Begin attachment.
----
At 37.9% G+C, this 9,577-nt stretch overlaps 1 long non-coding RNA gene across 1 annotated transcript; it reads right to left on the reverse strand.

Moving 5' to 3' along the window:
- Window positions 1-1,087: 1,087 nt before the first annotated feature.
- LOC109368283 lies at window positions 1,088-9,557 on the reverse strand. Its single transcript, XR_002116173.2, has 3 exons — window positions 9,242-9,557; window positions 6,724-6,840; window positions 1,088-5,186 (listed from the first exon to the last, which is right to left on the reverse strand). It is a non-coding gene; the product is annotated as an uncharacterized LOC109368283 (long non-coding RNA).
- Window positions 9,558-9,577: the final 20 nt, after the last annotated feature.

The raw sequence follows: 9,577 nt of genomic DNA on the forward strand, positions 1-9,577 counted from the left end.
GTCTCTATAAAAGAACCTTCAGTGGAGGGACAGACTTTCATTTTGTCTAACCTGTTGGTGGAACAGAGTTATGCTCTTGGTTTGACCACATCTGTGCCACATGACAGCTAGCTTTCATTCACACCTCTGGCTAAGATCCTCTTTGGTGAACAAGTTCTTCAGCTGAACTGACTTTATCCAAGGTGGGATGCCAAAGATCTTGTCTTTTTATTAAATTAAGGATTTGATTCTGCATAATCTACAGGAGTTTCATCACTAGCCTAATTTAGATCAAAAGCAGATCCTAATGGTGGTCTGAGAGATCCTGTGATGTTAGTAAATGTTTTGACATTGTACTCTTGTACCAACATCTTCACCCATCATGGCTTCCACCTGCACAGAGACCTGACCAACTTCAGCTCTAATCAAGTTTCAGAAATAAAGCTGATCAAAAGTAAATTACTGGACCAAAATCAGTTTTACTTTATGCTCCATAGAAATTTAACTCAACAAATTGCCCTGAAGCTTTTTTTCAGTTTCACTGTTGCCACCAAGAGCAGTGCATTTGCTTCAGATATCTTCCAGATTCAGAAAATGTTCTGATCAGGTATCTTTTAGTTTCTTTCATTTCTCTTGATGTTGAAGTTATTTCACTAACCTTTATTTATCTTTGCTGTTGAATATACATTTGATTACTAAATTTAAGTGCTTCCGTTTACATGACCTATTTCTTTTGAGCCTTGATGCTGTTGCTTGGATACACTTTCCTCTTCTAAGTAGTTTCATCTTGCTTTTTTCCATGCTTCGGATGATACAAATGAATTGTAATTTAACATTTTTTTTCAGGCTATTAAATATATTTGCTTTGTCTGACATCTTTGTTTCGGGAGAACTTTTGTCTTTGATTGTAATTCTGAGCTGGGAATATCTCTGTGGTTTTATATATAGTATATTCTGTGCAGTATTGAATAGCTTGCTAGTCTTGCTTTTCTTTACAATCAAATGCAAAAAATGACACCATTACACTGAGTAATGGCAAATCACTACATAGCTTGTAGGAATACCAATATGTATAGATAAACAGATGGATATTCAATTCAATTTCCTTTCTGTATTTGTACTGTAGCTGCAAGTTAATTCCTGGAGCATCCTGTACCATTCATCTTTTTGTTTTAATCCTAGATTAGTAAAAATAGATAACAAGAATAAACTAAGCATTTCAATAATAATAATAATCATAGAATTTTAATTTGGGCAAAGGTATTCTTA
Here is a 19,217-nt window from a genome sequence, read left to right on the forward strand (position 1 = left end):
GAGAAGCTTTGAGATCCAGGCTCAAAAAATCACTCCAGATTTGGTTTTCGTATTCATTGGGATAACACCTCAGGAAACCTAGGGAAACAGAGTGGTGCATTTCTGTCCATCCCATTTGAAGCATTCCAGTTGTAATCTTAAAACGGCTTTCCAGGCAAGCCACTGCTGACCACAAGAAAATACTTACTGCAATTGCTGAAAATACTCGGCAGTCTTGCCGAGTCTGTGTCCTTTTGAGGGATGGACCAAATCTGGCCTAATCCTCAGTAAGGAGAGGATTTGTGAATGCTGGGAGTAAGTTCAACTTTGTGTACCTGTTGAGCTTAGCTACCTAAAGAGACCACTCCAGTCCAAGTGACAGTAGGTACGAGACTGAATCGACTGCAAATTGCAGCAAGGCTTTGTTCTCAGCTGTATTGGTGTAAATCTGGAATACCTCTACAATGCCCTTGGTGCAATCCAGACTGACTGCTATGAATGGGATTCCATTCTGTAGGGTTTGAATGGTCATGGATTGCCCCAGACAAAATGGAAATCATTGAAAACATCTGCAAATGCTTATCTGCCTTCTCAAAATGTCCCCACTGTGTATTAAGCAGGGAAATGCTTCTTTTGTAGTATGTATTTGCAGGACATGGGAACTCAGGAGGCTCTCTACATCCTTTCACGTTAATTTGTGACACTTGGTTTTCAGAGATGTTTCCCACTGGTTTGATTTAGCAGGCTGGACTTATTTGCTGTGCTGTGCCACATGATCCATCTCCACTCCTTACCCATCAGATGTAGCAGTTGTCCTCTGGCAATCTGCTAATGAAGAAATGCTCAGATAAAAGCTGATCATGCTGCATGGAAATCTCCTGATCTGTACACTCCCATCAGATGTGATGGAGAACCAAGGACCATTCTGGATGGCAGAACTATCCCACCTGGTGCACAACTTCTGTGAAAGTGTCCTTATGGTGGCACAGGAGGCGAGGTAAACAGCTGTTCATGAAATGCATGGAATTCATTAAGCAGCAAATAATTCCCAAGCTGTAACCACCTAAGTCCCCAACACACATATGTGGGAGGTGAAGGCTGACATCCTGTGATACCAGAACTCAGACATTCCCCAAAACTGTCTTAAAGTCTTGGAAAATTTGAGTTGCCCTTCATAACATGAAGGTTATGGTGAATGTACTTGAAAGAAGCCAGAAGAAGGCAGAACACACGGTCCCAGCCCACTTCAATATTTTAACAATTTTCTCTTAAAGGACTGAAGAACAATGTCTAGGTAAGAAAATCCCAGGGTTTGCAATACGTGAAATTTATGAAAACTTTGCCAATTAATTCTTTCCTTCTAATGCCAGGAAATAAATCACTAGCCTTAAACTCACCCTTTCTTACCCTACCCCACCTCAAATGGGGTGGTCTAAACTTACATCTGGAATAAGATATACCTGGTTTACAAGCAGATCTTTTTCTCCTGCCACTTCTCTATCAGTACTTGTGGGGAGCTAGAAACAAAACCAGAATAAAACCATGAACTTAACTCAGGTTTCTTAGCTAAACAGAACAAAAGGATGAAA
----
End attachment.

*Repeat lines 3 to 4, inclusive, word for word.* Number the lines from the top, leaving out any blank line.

- Window positions 1-1,087: 1,087 nt before the first annotated feature.
- LOC109368283 lies at window positions 1,088-9,557 on the reverse strand. Its single transcript, XR_002116173.2, has 3 exons — window positions 9,242-9,557; window positions 6,724-6,840; window positions 1,088-5,186 (listed from the first exon to the last, which is right to left on the reverse strand). It is a non-coding gene; the product is annotated as an uncharacterized LOC109368283 (long non-coding RNA).